Sprint Car Racing and the Honor Code
picture compliments of google images
Oh the places I go. Saturday night. A stone’s throw over the northern Oklahoma border. Caney Kansas. Sprint Car racing, 2012.
There I sit. Perched like a hawk on sun-stressed bleachers, analyzing the quarter mile dirt oval course wondering how in the world did I get here. (And I’m not referring to the interstate.) Friends in from out of town, that was it, two generations of die hard drivers. Ten minutes before race time, I watch as a convoy of City of Caney watering trucks circle, soaking the otherwise arid dirt track. How courteous and environmentally conscious. I think. Keeping the dust build up at bay. Suddenly, I feel a kinship with the speed obsessed racing circuit. My mood turns slightly more optimistic. This is going to be fun.
Nearly dusk, the tow tractors drag the short, however aerodynamic cars that remind me of colored lawn darts angling into the ground. As the starter-less motors inch up to the line, the drivers pop their clutches and instantly the crank shafts churn. Engines reeve, dust flies and the poignant scent of gasoline soaks the dry, hot air.
Fidgeting anxiously in the stands, three wood-planked rows from the top, I focus forward and measure the top of my head slightly below the protective fence. (Although this is my first sprint race, it definitely isn’t my first rodeo, having attended more than my share of hockey games, I know to sit behind the glass.) A second later, the checkered flag waves, and the pack of neon darts tear around the track.
The first few laps are exciting, thrilling actually as the cars bump and rub, trying to edge their way to the post position. But after the fifth lap something happens. A situation I never dreamed I find myself in. One that really requires a sheet of thick, three-ply plastic. But as I said before, it’s my first race and I’m caught with my pants bunched around my ankles. Half moons exposed, completely ill-equipped.
As the car’s tires grip around the corner, golf ball sized hunks of mud fly from their treads. Lob in the air, chunk through the chain linked fence, and spray into the spectator stands. Before I even know what’s happening, I’m being pelted. Splatted. Caked with gobs of gooey dirt. Non-stop. Each time a car speeds past. During a brief break in the all out air assault, I glance at the scoreboard. Fifteen laps left to go.
At this point you’re probably thinking, what a bust. Blunder. An undesirable way to spend a highly anticipated date night. Trust me, I know. Now covered in mud monster camouflage comparable to Schwarzenegger’s Captain “Dutch” in Predator, I have to admit I feel somewhat disillusioned. But just as I think I’m wasting valuable time, something extraordinary happens. Almost as if it’s somehow scripted. Showing me the real reason I’m meant to be in Caney Kansas.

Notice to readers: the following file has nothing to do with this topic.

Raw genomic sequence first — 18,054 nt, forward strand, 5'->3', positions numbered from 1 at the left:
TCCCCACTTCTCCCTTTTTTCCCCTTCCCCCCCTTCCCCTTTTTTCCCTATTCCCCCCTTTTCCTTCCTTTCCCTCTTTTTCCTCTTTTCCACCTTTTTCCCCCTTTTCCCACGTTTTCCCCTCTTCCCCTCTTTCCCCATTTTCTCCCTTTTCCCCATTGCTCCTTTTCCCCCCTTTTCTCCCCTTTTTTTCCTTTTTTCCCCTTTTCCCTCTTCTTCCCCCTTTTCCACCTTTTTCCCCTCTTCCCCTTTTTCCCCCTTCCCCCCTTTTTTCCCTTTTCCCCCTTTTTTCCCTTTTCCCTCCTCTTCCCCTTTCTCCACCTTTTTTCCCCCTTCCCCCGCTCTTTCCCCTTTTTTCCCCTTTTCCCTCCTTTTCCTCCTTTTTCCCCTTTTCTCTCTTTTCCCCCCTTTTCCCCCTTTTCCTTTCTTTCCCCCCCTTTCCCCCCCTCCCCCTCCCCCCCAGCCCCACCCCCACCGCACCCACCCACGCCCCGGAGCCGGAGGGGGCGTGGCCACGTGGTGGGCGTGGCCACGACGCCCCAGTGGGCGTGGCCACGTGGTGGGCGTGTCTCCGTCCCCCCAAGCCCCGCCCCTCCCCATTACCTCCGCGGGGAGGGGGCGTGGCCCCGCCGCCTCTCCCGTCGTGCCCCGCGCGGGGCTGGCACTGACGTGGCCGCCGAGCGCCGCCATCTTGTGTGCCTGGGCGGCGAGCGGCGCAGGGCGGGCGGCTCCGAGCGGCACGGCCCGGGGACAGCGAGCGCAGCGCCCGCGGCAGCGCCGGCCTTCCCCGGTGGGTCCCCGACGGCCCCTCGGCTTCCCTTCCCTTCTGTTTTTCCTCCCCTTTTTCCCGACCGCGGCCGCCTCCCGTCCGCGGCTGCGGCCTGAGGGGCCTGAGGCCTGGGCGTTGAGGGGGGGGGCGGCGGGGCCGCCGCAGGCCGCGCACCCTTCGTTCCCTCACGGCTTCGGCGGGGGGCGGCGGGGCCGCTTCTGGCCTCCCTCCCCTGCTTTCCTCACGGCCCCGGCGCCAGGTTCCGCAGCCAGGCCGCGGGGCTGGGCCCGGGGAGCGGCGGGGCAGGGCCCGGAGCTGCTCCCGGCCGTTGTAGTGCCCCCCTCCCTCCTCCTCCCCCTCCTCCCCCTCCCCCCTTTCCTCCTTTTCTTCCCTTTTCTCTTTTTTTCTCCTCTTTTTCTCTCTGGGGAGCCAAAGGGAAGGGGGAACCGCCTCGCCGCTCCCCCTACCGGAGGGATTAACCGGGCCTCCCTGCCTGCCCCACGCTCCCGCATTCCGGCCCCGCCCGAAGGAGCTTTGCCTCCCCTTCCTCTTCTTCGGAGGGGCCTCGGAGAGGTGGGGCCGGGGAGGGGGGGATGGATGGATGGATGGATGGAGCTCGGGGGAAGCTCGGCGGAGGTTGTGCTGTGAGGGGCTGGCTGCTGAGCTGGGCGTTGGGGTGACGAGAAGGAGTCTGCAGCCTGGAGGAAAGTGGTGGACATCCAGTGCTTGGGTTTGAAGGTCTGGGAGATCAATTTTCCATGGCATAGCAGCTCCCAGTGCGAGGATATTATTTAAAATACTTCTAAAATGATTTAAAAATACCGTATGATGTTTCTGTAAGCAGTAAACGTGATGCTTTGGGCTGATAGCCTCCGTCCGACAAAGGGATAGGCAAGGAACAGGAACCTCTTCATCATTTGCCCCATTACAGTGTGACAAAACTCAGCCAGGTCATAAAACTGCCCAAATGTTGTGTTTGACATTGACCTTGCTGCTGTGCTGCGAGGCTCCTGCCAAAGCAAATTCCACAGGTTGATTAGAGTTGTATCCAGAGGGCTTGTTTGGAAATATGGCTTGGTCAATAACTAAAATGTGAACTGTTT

As predicted, our friend’s son won. Not just the heat, but the overall final too. Although his top honor is relevant, what comes next is quite spectacular. After the victory lap, the winning driver steers his car to centerfield to be weighed. Glides on to a massive scale to make sure his vehicle falls within the official limits. Keeping everyone honest. In the spirit of fair competition.
How interesting. The hamster wheel in my head spins faster. They only weigh the cars after winning first place. Not before appearing in the arena. Or even to join the roster. Meaning that each driver is allowed into the races solely on the credibility of their word. A honor system that assumes each driver has respected the rules and only after they win do they have to prove their word true. (After all, taking someone’s word for is noble, but holding them accountable for what they’ve committed to, is just good practice–for everyone.)
How cool. In a world where honesty and credibility are often times the exception rather than the rule, the obscure niche of sprint car racing strikes a perfect balance. Take people at their word and when the moment of reckoning arrives, verify what they say is true.
E.L. Chappel author of Risk/Spirit Dance
Searching for smooth air
aka The Glamorous Wife